Microsoft Corp. (NASDAQ: MSFT) announced early on Monday morning that it would acquire LinkedIn Corp. (NYSE: LNKD). The deal is an all-cash transaction valued at $26.2 billion, inclusive of LinkedIn’s net cash. LinkedIn shareholders will receive compensation of $196 per share in the deal.
This transaction represents a 49.5% premium to LinkedIn’s closing price of $131.08 on Friday. What needs to be considered here is beyond just the social media aspect. After the dust settled from the announcement, analysts piled into this massive deal issuing new calls. 24/7 Wall St. put together a montage of what analysts are saying about LinkedIn.
The acquisition is expected to have minimal dilution of roughly 1% to Microsoft’s earnings per share (EPS) for the remainder of fiscal year 2017 post-closing and for fiscal year 2018. Microsoft expects that it will become accretive to its EPS in fiscal year 2019 (or less than two years after closing).
LinkedIn will retain its own brand, as well as its own culture and independence. Jeff Weiner will remain CEO of LinkedIn, and he will report to Microsoft CEO Satya Nadella. Another win here, which was of course mandatory, is that Reid Hoffman, who is LinkedIn’s chairman of the board (as well as co-founder and controlling shareholder), fully supports the merger.
What will happen is that the top social media site for professionals will merge with the professional cloud after LinkedIn launches a new version of its mobile app targeted increased member engagement. As far as what else Microsoft will get, the effort is said to enhance the LinkedIn newsfeed to deliver better business insights. The LinkedIn acquisition of the online learning platform called Lynda.com was also referenced. LinkedIn also rolled out a new version of its Recruiter product to enterprise customers.
Monday’s press release showed the following year-over-year growth metrics for LinkedIn:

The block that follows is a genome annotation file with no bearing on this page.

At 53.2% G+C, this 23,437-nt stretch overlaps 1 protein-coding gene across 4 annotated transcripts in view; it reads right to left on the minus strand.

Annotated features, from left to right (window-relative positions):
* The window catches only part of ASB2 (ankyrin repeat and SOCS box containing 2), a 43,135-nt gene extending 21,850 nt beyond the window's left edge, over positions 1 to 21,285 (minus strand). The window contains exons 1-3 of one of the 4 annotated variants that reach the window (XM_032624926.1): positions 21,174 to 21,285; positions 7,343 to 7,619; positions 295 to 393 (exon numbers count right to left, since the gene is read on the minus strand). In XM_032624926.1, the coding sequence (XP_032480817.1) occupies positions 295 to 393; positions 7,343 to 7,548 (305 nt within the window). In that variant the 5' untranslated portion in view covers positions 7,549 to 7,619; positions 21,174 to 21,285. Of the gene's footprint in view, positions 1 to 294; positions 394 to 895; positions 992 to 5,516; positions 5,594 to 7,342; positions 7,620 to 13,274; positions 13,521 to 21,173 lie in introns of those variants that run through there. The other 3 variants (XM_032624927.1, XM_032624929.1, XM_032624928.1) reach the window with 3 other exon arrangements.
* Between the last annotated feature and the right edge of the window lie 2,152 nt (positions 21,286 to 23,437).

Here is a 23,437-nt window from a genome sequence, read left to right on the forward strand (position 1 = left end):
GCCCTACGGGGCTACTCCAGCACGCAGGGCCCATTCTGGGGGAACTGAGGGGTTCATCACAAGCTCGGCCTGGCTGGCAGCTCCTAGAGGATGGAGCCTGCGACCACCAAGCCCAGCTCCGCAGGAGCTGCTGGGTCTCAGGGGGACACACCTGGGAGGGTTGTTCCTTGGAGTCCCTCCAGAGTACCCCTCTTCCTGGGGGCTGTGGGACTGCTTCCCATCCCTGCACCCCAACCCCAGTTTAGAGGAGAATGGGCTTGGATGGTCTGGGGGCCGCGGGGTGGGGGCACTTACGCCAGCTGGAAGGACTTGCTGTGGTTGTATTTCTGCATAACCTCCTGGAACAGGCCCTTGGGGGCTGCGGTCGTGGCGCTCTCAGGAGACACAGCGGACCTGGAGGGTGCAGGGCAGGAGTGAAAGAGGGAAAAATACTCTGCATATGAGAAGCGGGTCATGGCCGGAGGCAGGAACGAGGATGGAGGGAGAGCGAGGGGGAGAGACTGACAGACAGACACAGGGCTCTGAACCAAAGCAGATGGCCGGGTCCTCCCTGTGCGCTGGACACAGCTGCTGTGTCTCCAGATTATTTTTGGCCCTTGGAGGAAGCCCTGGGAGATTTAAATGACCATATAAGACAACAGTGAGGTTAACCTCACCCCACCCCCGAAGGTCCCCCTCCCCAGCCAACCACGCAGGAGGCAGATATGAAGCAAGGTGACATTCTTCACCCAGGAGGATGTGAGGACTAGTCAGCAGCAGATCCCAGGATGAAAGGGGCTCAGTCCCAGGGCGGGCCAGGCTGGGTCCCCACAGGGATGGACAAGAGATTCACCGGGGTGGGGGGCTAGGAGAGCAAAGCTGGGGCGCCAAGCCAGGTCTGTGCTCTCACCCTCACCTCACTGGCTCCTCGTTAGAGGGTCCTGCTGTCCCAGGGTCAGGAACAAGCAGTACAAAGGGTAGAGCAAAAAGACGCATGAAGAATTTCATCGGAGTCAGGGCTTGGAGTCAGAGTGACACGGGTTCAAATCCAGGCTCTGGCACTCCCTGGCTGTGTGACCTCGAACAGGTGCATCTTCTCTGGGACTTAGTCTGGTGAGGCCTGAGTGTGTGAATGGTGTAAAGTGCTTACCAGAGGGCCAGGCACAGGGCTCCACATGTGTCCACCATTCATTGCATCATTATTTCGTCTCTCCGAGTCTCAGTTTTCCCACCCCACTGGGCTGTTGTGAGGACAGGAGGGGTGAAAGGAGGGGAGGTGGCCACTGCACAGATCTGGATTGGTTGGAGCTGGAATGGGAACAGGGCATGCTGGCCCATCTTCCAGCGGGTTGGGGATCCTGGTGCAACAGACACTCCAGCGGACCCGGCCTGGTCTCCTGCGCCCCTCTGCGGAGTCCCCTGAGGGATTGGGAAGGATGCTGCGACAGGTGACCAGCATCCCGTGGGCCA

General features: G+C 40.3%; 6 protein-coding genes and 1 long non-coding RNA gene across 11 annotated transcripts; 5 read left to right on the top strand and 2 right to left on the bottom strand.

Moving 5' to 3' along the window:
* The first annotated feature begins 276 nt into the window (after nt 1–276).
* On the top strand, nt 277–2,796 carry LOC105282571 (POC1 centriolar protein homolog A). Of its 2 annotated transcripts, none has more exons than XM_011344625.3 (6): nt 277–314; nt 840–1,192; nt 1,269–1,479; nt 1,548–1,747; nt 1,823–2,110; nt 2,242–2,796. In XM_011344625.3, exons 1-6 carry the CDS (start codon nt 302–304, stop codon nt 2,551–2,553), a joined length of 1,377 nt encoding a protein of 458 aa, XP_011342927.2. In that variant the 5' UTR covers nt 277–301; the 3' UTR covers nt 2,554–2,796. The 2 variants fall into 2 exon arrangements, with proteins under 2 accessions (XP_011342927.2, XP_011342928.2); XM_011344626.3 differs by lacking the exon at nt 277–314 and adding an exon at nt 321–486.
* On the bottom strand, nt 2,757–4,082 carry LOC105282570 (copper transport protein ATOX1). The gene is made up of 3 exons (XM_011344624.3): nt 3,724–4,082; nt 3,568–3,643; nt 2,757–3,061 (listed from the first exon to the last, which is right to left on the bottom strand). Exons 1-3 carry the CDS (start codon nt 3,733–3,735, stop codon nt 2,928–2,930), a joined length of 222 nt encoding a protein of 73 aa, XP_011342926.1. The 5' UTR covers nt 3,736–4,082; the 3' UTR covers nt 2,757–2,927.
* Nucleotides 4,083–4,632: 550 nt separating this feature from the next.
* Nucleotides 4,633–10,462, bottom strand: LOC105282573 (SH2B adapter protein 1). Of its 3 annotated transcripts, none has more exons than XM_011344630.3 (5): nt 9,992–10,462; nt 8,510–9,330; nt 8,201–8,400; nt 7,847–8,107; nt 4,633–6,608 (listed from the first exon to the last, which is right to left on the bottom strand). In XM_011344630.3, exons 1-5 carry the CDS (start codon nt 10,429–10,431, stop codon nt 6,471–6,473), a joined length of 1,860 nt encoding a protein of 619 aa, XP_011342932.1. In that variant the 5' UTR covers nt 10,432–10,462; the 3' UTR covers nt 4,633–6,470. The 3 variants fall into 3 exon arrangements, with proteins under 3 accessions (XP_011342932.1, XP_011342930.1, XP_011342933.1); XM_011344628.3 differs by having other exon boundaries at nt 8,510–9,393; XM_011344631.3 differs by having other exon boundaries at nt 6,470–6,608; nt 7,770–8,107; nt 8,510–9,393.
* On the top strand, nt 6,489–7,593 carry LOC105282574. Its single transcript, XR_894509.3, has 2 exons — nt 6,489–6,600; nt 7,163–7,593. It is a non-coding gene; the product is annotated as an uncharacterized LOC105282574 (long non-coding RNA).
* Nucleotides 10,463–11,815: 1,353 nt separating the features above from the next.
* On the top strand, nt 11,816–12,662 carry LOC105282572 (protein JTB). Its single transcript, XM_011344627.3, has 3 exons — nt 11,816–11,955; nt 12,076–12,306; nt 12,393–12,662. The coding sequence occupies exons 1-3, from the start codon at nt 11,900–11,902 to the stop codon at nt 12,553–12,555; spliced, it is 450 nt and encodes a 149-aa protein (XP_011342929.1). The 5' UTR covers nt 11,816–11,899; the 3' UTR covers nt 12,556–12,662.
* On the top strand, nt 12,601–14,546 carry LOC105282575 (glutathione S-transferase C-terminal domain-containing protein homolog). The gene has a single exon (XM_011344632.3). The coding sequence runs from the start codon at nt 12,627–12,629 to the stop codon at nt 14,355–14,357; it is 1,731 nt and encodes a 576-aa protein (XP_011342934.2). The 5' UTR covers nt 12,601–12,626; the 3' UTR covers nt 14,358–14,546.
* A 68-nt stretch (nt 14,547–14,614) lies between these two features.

- 19% growth to more than 433 million members worldwide
- 9% growth to more than 105 million monthly unique visiting members
- 49% growth to 60% mobile usage
- 34% growth to more than 45 billion quarterly member page views
- 101% growth to more than 7 million active job listings
The transaction has been unanimously approved by the boards of directors of both LinkedIn and Microsoft. The deal is expected to close this calendar year and is subject to approval by LinkedIn’s shareholders, although this premium and a tight control should lead the deal to close without much interruption. Also noted in order to close were the satisfaction of certain regulatory approvals and other customary closing conditions.
Several analysts weighed in on LinkedIn following the announcement:
- Argus downgraded the stock to a Hold rating.
- BMO has a Market Perform rating and raised price target to $196.
- Cantor downgraded shares to Hold from Buy.
- First Analysis has an Equal Weight rating.
- Goldman Sachs downgraded it to Neutral from Buy and raised its price target to $203.
- Jefferies downgraded it to Hold from Buy and raised its price target to $196 from $180.
- MKM raised its price target price to $196 from $130.
- Needham downgraded it to a Hold rating.
- Piper Jaffray downgraded it to Neutral and raised its price target to $196 from $180.
- SunTrust Robinson raised its price target to $196 from $155.
- Wedbush has a Neutral rating and raised its price target to $196 from $140.
- Wells Fargo downgraded it to a Market Perform rating.
Shares of LinkedIn were trading at $191.82 on Tuesday, with a consensus analyst price target of $176.72 and a 52-week trading range of $98.25 to $258.39.
Microsoft was trading at $49.85. The consensus price target is $57.79, and the 52-week range is $39.72 to $56.85.